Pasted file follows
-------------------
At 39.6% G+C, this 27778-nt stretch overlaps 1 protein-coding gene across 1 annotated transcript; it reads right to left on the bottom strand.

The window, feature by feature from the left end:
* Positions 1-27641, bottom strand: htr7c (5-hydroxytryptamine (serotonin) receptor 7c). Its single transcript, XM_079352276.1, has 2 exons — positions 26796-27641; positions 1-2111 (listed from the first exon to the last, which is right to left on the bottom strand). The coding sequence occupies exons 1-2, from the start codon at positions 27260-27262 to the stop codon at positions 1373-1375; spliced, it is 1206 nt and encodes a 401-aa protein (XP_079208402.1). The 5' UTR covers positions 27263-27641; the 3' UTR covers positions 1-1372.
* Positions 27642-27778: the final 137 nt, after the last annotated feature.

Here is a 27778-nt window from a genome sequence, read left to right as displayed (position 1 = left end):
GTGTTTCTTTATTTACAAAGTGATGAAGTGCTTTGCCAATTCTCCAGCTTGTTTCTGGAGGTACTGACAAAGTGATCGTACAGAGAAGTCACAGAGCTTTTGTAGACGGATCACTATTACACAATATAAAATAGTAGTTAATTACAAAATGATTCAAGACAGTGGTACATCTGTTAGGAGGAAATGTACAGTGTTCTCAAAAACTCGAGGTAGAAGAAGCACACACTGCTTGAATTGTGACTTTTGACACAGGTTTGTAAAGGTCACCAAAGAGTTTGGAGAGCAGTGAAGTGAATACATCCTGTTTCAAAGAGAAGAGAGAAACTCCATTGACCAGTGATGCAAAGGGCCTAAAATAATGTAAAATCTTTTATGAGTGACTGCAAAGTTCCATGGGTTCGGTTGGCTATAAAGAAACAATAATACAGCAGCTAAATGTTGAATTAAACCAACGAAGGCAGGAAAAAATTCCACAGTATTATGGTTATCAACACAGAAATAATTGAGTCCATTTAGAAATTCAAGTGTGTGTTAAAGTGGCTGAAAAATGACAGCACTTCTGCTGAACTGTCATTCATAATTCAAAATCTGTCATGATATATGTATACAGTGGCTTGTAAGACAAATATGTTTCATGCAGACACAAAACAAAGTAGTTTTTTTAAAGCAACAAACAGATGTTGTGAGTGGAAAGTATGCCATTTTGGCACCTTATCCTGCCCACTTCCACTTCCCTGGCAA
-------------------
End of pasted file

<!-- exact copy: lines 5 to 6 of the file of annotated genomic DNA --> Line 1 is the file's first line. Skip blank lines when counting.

Here is a 27778-nt window from a genome sequence, read left to right as displayed (position 1 = left end):
GTGTTTCTTTATTTACAAAGTGATGAAGTGCTTTGCCAATTCTCCAGCTTGTTTCTGGAGGTACTGACAAAGTGATCGTACAGAGAAGTCACAGAGCTTTTGTAGACGGATCACTATTACACAATATAAAATAGTAGTTAATTACAAAATGATTCAAGACAGTGGTACATCTGTTAGGAGGAAATGTACAGTGTTCTCAAAAACTCGAGGTAGAAGAAGCACACACTGCTTGAATTGTGACTTTTGACACAGGTTTGTAAAGGTCACCAAAGAGTTTGGAGAGCAGTGAAGTGAATACATCCTGTTTCAAAGAGAAGAGAGAAACTCCATTGACCAGTGATGCAAAGGGCCTAAAATAATGTAAAATCTTTTATGAGTGACTGCAAAGTTCCATGGGTTCGGTTGGCTATAAAGAAACAATAATACAGCAGCTAAATGTTGAATTAAACCAACGAAGGCAGGAAAAAATTCCACAGTATTATGGTTATCAACACAGAAATAATTGAGTCCATTTAGAAATTCAAGTGTGTGTTAAAGTGGCTGAAAAATGACAGCACTTCTGCTGAACTGTCATTCATAATTCAAAATCTGTCATGATATATGTATACAGTGGCTTGTAAGACAAATATGTTTCATGCAGACACAAAACAAAGTAGTTTTTTTAAAGCAACAAACAGATGTTGTGAGTGGAAAGTATGCCATTTTGGCACCTTATCCTGCCCACTTCCACTTCCCTGGCAA